Jim Belcher author of Deep Church discusses dialogue

The Final Apologetic

Jim Belcher

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ABOUT THE INTERVIEWEE: Jim Belcher (M.A., Fuller; Ph.D., Georgetown) is founding church planter of Redeemer Presbyterian Church in Newport Beach, California and is author of the book Deep Church.


Jim suggests that personal attacks occur out of insecurity. Do you agree? Tell us how insecurity has or hasn’t played a role in times when you’ve personally attacked another person.

Jim also presents the idea of having tiers for beliefs; some that need to be agreed upon in order to “fellowship” together and others that have room for continued dialogue. What characteristics do the values/beliefs you prioritize tend to have?


2 Responses to “The Final Apologetic”

  1. benjamin ady says:

    Jim talks about there being differences that are worth splitting over–no longer being able to have fellowship, but it doesn’t mean we stop being civil or stop loving those people. I’m really curious to know what he is talking about. I want him to tell me a story about a time this happened to him. I was trying to imagine a time when that has happened to me, and almost without fail it was because I didn’t feel safe around those people, so i stopped hanging out with them, or else they didn’t feel safe around me, so they stopped hanging out with me.

    So yes–the thing about insecurity makes sense to me. I would call it a sense of powerlessness. The person who feels truly powerful, perhaps, never has to attack the other or stop hanging out with the other because of a sense of lack of safety or powerlessness or insecurity. Jesus seems to come across that way a bit, although not always.

    In answer to your last question, Craig, I’m thinking about beliefs I tend to, or at least want to, prioritize. I prioritize choosing happiness. I prioritze learning and curiosity. I prioritize self exploration. But these feel more like values rather than beliefs. I guess I could say I have chosen to believe these things are very good. =). Also lately I’ve tended to prioritize my beliefs that beliefs themselves are freely chosen, and thus can be easily changed at any time–I really like this latter belief and find myself falling back on it a lot =).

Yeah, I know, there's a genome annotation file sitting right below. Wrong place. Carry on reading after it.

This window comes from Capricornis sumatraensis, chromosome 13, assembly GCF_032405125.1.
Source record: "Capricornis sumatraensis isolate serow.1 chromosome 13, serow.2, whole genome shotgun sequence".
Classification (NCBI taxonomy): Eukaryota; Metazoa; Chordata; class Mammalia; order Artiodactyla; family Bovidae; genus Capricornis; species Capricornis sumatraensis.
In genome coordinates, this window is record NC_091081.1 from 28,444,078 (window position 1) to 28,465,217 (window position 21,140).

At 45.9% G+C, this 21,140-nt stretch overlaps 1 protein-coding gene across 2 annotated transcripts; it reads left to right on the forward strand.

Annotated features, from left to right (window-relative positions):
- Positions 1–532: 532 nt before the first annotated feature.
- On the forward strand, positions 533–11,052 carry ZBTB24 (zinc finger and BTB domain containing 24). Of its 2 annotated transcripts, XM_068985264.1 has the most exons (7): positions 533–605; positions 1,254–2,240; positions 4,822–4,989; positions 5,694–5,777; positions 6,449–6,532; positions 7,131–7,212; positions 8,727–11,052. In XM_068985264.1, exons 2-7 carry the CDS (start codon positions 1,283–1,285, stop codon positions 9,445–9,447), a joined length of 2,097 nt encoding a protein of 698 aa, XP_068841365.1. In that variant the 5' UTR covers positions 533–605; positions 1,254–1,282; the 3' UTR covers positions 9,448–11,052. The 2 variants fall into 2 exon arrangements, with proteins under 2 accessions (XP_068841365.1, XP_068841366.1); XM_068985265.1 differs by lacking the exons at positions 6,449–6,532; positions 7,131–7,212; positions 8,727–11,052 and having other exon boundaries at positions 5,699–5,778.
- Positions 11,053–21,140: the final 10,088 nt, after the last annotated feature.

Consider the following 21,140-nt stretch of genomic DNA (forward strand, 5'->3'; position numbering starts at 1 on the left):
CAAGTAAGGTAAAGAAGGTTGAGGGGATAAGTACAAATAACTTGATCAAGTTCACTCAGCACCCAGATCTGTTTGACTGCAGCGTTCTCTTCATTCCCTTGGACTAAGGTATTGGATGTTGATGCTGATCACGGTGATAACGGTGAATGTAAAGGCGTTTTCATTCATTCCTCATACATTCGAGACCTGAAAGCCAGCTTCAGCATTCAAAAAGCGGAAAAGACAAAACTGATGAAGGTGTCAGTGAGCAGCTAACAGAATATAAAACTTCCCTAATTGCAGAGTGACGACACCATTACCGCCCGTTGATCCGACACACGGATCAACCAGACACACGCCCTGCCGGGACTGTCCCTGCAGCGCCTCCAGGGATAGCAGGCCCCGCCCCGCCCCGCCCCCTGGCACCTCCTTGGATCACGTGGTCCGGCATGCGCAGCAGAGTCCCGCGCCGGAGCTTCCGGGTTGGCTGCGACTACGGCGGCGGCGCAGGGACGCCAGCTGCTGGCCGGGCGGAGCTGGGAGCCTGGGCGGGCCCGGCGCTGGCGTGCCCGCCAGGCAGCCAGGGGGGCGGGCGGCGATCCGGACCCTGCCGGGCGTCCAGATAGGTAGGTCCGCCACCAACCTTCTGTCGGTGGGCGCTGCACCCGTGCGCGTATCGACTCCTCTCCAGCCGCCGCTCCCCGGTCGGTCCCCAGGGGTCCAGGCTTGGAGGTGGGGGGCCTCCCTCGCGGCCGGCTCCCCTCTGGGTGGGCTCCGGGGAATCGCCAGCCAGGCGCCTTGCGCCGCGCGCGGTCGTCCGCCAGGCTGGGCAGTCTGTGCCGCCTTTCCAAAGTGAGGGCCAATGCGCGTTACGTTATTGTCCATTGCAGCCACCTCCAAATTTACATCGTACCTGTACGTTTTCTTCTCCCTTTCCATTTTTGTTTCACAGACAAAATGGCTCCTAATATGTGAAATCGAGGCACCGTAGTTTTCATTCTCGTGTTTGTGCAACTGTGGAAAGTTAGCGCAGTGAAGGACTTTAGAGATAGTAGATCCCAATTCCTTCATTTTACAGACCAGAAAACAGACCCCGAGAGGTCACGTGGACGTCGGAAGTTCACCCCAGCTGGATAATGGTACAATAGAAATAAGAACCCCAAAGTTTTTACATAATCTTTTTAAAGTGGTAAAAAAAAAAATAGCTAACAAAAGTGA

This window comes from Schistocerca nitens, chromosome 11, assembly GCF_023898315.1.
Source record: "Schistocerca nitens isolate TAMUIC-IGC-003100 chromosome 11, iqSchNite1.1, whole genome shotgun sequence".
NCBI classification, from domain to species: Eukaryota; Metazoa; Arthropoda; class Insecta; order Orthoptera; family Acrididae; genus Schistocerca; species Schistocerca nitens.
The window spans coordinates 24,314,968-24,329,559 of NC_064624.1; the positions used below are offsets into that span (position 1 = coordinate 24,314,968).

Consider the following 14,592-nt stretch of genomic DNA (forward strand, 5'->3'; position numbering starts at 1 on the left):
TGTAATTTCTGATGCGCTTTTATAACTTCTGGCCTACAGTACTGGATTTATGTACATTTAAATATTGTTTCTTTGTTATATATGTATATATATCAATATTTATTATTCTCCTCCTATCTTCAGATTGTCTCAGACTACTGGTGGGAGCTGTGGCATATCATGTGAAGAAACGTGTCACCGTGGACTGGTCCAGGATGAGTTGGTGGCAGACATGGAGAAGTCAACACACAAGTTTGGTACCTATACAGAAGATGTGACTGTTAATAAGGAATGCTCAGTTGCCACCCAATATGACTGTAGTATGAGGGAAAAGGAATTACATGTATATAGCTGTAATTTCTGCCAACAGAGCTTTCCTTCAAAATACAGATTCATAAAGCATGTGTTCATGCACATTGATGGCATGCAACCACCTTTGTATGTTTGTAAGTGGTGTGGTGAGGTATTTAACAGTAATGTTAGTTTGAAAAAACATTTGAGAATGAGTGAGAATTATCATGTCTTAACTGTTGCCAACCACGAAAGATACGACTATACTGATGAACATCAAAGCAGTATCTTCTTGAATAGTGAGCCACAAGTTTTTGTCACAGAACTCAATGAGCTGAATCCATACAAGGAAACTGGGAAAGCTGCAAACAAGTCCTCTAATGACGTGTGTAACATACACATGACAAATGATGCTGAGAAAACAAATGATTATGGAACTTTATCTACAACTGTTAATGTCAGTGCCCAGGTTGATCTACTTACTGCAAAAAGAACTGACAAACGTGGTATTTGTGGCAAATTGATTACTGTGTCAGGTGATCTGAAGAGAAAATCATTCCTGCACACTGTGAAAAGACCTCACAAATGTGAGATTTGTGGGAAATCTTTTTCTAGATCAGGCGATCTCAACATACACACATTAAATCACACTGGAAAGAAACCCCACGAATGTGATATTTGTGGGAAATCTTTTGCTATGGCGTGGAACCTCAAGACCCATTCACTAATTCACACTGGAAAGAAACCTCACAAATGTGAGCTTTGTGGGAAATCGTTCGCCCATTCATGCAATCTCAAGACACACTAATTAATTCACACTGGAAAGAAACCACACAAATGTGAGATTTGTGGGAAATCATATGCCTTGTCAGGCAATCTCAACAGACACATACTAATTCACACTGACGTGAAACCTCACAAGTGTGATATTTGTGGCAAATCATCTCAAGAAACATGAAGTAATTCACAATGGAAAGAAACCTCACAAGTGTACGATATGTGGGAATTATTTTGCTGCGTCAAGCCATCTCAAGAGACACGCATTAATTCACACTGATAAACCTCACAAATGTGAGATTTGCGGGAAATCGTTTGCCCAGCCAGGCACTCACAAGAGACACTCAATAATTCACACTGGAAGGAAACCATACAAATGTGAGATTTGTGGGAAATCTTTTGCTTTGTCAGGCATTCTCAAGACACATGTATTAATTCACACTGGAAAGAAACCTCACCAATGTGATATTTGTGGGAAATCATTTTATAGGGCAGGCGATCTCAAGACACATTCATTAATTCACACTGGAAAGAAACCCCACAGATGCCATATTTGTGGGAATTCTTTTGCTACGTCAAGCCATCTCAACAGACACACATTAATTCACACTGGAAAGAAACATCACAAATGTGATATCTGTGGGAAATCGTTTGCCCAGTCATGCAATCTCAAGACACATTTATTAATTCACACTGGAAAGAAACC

2. c benbow says:

    I have a very clear memory of my “best” friend coming up to me in 6th grade saying I had to choose her or my other “best” friend. Looking back, I can see it is because she was threatened by how much time I spent with my other friend and she was worried about being valued less. I can see that theme played out time and time again in my workplace, at church and among friends, even in myself – people who are afraid that they won’t be valued because they place so little value in themselves, so they attack or belittle someone else’s contribution or ideas.

    There are definitely tiers or levels of belief. I love my current church because the politics are split 50-50 and still, everyone can get together for fellowship and support and reasonable dialogues. If you cannot hold a civil conversation with someone you disagree with, that would be a reason for me to split ways. (Civil does not always mean quiet or bland, but it does mean respectful). And if you cannot admit you could be wrong (not that you are wrong, just acknowledging the possibility), then we probably won’t be friends for too long.

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